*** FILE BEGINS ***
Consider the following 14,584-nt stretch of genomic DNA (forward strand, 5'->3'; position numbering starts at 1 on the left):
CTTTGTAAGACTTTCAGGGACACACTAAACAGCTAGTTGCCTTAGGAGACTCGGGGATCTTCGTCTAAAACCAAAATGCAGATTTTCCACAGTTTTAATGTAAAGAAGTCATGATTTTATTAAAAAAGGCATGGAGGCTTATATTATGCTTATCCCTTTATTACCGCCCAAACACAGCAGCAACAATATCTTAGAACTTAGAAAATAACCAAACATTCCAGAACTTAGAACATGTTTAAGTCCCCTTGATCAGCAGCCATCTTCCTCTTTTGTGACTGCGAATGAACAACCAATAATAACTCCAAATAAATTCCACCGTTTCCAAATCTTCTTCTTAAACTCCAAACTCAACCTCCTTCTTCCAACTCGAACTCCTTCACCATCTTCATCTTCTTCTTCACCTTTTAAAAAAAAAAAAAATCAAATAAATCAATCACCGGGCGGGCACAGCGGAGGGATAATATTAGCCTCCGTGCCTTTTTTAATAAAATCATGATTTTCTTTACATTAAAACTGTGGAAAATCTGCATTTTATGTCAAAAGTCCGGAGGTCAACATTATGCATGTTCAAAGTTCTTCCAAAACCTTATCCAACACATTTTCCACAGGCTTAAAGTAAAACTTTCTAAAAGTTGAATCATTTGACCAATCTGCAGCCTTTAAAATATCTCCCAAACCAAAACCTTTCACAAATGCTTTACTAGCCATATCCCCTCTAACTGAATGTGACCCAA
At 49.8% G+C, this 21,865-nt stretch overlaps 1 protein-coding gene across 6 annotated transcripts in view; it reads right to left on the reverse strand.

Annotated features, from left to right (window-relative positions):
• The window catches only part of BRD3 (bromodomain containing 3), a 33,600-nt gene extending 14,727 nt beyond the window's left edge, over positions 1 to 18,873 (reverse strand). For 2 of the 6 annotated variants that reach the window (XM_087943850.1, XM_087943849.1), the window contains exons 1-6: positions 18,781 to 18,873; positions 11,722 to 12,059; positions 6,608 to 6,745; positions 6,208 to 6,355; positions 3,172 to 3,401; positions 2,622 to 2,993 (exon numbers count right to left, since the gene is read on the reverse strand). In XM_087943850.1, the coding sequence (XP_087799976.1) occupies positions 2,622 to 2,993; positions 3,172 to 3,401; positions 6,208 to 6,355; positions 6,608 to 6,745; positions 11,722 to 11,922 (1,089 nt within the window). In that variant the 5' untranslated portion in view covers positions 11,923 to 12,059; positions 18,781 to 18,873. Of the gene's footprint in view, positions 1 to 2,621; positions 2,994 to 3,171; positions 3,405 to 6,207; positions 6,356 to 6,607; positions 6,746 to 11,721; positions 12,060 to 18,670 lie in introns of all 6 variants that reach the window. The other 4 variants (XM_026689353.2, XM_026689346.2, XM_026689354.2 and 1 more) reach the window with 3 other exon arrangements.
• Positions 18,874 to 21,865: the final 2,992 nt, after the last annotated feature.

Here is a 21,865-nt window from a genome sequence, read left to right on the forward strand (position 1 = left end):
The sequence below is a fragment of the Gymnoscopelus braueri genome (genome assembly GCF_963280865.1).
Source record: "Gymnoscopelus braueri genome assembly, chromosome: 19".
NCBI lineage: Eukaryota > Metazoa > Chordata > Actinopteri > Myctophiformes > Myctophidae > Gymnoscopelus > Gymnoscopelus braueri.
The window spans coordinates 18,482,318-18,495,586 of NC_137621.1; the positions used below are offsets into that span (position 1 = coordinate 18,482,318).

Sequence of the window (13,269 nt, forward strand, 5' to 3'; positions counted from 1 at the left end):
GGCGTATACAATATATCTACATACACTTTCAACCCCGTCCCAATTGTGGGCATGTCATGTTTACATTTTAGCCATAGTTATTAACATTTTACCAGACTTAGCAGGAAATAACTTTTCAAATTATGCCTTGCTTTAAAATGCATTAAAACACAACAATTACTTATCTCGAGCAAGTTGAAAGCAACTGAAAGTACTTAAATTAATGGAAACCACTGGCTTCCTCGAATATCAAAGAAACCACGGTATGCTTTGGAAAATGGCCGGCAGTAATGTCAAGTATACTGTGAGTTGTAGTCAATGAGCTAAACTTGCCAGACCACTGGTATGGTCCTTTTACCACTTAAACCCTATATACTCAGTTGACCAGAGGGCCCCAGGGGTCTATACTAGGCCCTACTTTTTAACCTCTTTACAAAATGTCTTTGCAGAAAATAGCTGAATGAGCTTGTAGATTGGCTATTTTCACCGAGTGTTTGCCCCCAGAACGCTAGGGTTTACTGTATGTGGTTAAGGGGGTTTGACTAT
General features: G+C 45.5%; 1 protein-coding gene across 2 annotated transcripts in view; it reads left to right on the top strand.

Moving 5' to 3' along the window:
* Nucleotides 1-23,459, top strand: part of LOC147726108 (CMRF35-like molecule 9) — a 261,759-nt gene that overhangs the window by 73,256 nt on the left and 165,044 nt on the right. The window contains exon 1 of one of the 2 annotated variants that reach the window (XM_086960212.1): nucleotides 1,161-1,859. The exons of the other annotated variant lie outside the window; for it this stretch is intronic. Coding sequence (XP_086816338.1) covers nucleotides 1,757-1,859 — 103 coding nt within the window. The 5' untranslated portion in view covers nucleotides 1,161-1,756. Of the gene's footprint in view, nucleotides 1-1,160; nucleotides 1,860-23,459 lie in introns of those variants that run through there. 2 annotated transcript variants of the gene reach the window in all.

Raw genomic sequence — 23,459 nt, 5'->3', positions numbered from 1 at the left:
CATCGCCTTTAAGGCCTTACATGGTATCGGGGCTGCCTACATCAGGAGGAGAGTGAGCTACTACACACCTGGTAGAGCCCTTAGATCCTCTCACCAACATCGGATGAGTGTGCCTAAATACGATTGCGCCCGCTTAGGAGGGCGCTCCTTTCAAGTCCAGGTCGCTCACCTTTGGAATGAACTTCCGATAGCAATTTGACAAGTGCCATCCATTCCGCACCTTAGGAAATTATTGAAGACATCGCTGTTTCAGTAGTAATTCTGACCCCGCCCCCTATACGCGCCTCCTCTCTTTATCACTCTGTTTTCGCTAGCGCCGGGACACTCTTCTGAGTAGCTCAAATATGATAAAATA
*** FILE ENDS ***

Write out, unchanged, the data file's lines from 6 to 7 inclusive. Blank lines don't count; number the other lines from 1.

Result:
• Positions 18,874 to 21,865: the final 2,992 nt, after the last annotated feature.

Here is a 21,865-nt window from a genome sequence, read left to right on the forward strand (position 1 = left end):